MAGNIFICATION — Online communications are amplified. They are easily seen by lots of people who don’t have any perspective as to who you are personally or as to what made you upset. No doubt, the trail of what you say and do online can and will leave strong impression about you – but perhaps not the one you intended.
FACEBOOK — Pretty much every person on the planet Earth, OK, getting more specific, about 1.86 billion Facebook users, can see every comment you make, what you like and link to and your personal photos if you don’t have any privacy settings on Facebook. But even if you are on top of privacy settings, shares and screen shots can magnify what you say and do beyond your intended audience. Plus, if you have been generous in how you define a Facebook friend, you may not know every friend’s political point of view, affiliation, relations or workplace. You cannot predict how they will interpret what you say or what they will do with that information. Take heed, what you say on Facebook can have unintended and lasting consequences.
TEXT MESSAGES — Even if you delete a text conversation, it’s entirely traceable. Stored by your phone provider, police and legal proceedings can easily unearth every text you have ever sent.
EMAIL — If you have ever sent an email in anger or frustration and then, faced with regret, deleted it, you have done nothing to end the cycle of online communications. Simply put, once an email is unleashed with the unmitigated power of the send button, it is permanently etched into the everlasting memory of the digital world. The person who received the email, the people they forwarded it to, office servers that make nightly automatic back-ups, and yes, here too, police and subpoena procedures can access every email you have ever sent.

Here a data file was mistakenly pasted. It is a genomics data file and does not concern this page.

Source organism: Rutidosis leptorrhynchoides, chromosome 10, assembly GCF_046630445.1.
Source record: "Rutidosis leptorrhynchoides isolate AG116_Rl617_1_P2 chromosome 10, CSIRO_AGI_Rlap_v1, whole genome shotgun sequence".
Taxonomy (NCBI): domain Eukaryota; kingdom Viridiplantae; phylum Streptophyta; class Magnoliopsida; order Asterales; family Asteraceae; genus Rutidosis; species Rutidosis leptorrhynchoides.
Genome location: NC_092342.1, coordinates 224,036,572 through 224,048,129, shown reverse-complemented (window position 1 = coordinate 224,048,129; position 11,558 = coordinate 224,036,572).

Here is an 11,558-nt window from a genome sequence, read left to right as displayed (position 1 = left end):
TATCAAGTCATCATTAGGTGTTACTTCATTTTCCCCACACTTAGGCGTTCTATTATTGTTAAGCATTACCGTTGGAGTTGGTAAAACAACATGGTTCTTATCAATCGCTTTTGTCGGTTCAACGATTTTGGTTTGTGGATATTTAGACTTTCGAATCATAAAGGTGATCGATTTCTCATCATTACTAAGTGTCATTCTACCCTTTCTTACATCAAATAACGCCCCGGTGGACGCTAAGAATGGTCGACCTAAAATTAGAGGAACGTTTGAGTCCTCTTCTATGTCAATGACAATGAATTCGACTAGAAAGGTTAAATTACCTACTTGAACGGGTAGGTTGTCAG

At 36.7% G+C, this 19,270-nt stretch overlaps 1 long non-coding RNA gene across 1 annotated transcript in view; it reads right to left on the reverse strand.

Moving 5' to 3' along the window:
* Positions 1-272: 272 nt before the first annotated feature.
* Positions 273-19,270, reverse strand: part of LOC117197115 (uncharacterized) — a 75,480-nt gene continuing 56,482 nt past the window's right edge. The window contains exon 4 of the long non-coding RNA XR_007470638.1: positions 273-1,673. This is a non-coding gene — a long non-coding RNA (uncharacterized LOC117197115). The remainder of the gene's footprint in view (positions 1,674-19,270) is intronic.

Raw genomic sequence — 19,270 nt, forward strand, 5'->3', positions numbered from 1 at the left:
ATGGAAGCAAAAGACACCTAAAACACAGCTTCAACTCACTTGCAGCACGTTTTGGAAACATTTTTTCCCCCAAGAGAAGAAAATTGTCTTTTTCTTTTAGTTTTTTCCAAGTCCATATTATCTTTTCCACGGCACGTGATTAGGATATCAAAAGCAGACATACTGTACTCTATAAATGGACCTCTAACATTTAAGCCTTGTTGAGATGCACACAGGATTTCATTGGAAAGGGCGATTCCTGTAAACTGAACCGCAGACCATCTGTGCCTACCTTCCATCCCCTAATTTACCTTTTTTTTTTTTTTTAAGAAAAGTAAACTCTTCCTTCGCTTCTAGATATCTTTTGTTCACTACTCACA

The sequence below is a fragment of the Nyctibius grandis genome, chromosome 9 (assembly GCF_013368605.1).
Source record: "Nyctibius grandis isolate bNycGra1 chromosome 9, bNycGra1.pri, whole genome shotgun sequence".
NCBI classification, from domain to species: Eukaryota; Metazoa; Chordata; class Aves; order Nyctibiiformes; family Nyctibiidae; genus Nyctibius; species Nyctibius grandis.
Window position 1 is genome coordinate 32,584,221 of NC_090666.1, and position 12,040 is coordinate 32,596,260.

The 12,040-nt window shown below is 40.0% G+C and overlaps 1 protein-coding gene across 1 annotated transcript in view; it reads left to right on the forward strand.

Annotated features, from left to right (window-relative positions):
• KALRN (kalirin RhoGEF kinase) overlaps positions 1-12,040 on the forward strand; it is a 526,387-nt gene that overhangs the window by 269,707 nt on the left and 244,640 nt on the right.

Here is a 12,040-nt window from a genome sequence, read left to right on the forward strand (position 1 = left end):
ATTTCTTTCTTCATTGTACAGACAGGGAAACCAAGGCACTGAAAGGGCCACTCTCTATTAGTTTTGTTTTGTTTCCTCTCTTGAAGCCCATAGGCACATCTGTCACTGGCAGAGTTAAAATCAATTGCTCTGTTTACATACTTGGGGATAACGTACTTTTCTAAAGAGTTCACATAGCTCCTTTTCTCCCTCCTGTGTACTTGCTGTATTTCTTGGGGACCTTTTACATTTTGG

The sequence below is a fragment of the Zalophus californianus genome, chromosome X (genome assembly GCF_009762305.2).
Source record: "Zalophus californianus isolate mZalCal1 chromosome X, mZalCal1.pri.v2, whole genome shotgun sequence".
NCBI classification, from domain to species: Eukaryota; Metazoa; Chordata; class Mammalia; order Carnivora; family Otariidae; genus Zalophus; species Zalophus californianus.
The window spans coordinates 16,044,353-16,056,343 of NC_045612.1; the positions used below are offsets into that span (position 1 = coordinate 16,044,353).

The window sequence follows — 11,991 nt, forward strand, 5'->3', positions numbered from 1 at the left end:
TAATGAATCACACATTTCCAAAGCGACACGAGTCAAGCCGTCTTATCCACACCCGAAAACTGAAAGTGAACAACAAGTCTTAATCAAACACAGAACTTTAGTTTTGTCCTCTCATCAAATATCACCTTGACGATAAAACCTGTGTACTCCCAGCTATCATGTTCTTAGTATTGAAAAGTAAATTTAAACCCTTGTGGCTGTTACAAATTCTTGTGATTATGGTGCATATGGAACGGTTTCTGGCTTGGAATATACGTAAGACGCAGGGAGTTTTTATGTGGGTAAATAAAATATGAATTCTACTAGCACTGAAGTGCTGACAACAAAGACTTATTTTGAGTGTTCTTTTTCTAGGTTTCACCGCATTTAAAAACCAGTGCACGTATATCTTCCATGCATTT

In the digital world, your words can be taken out of context. Your anger can become a defining characteristic; your actions can implicate you; and your digital reputation can shape the opportunities you gain access to. Our illusion of privacy, that private account settings and access controls will protect us, is misinformed. The reality is that anyone within our social or professional circles can take a screenshot of a private post to share as a digital image file or make a copy of a confidential document.
Be good out there, the Internet is listening.
By Ben Halpert, Founder Savvy Cyber Kids, an EarthLink partner
When it comes to Wi-Fi access, kids can make it seem an awful lot like a life or death issue. They sound like weary characters in a movie who have been crossing the dessert for days, exhausted, parched and only asking for one thing to survive…water, um, no – Wi-Fi.
For today’s youth, Wi-Fi is life and access to it has become such a necessity that an Internet meme added a Wi-Fi layer to Maslow’s Hierarchy of Needs.
But children are not alone in their reliance for pervasive Wi-Fi access, are they? Whether for work or recreation, we all need Wi-Fi and we need it now!
Our reliance on Wi-Fi was created because data access and usage charges for mobile devices via traditional cell phone providers was expensive. Only recently have many carriers begun offering unlimited data plans (even if they come with speed throttling after a specific amount of data is used, usually impacting only those that stream media such as movies on a daily basis).
Like individuals and families, businesses have the same monetary constraints associated with Wi-Fi access. The result is that we have all become accustomed to thoughtlessly gaining access to Wi-Fi in coffee shops, airports, stores, and other public locations – without hesitation and without consideration of security.
Criminals have long-recognized this as an opportunity and have not wasted any time in using our reliance on Wi-Fi for both our personal and business use to their advantage, exploiting the weaknesses inherent in wireless technologies and gaining access to our most valuable assets – our information.
To be safe from this and other types of attacks, here are some actions you can take to protect your personal information and your company’s sensitive data when you are using a public Wi-Fi service.
So the next time you feel the insatiable desire to connect and feel like the free Wi-Fi you have found is like a mirage of cool, refreshing water after a walkabout on the dessert, stop, think and remember these important guidelines to keeping Wi-Fi safe.